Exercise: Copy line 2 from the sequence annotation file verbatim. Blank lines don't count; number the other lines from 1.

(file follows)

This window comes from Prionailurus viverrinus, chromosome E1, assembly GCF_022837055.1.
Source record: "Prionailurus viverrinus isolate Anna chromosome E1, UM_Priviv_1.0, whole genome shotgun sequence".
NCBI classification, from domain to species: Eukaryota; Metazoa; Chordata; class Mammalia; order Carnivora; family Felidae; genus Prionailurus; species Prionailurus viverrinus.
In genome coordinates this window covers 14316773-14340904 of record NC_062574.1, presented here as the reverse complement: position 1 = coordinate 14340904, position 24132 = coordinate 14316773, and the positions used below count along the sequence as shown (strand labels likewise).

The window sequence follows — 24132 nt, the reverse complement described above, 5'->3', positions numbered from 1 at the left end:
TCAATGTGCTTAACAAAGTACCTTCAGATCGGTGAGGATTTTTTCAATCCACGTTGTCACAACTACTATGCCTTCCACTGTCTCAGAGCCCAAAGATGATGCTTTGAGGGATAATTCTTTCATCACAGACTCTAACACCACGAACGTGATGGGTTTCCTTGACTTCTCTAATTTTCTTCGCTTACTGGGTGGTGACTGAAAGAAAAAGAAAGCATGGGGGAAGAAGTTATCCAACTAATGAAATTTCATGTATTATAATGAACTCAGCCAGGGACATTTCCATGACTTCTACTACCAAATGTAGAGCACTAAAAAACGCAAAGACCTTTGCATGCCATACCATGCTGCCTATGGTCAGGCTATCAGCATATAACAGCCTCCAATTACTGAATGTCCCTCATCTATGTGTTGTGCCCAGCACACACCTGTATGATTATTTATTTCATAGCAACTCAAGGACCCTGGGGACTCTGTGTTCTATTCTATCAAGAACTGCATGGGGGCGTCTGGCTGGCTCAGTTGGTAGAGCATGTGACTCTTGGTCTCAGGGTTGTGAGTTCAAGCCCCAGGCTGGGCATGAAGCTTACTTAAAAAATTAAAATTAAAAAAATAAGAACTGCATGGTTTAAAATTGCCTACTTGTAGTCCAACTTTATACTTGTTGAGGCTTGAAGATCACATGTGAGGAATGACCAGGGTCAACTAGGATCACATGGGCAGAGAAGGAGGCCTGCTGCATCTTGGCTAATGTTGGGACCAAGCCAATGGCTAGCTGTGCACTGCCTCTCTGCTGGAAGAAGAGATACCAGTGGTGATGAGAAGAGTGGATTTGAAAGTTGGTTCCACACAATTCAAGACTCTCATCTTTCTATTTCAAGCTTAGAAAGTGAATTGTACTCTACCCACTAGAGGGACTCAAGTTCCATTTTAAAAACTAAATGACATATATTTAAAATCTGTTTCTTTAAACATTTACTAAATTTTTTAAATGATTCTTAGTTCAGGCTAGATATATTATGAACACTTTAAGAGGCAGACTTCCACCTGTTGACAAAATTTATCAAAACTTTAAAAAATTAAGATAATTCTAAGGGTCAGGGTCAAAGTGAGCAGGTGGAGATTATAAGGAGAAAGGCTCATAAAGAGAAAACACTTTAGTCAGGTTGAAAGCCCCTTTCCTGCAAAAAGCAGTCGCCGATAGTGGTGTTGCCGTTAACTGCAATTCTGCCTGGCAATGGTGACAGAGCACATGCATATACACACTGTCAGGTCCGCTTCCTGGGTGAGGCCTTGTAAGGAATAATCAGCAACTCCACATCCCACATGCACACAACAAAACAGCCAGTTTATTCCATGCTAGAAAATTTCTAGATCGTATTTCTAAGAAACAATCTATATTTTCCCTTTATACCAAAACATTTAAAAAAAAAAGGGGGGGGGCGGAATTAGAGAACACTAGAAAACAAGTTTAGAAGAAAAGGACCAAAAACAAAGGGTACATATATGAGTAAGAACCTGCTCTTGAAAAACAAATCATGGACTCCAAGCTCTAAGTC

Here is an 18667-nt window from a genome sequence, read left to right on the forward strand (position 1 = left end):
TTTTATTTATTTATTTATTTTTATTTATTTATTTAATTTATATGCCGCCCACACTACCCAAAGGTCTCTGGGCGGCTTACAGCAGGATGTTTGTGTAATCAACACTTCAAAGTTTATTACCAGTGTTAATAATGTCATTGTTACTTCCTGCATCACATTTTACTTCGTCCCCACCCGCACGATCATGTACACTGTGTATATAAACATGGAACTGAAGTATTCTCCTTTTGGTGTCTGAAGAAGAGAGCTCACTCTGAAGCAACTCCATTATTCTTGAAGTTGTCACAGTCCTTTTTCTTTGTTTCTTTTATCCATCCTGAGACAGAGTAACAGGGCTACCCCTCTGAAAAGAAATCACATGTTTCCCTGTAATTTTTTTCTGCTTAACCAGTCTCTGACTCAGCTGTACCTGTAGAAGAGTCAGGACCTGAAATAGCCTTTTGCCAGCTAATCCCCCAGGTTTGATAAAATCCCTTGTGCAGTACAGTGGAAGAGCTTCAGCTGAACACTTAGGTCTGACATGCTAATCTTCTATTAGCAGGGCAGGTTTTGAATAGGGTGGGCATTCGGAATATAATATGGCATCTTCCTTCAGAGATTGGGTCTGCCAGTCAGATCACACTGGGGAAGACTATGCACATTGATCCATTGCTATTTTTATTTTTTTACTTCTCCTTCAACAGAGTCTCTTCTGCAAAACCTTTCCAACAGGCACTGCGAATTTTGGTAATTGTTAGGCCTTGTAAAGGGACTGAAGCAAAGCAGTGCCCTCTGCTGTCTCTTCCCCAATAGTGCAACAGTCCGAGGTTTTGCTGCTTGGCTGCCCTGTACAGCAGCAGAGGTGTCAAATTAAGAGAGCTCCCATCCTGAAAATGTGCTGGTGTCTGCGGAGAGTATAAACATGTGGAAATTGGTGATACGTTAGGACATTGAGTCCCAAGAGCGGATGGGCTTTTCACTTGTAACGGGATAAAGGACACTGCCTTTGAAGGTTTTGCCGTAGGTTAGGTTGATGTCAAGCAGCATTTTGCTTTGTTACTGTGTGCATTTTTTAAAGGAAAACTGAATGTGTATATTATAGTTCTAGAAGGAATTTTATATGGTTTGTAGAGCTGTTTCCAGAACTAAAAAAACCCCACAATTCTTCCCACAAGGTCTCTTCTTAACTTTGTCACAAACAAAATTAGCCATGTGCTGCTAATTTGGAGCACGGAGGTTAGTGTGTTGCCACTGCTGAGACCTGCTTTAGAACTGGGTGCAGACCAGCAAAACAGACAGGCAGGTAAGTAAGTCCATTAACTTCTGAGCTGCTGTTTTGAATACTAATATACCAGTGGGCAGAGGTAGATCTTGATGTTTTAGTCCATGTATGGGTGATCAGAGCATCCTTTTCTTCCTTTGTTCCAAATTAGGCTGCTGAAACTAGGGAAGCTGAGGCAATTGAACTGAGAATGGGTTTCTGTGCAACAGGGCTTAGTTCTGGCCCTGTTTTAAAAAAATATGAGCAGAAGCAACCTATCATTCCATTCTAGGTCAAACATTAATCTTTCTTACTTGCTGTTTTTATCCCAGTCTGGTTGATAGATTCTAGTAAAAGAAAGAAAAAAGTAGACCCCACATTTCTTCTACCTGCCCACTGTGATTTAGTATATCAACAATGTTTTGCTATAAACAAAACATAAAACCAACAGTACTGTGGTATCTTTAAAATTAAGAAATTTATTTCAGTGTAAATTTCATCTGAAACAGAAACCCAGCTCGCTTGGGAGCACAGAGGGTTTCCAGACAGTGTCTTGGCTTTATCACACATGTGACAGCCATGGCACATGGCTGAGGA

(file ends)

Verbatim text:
Source record: "Prionailurus viverrinus isolate Anna chromosome E1, UM_Priviv_1.0, whole genome shotgun sequence".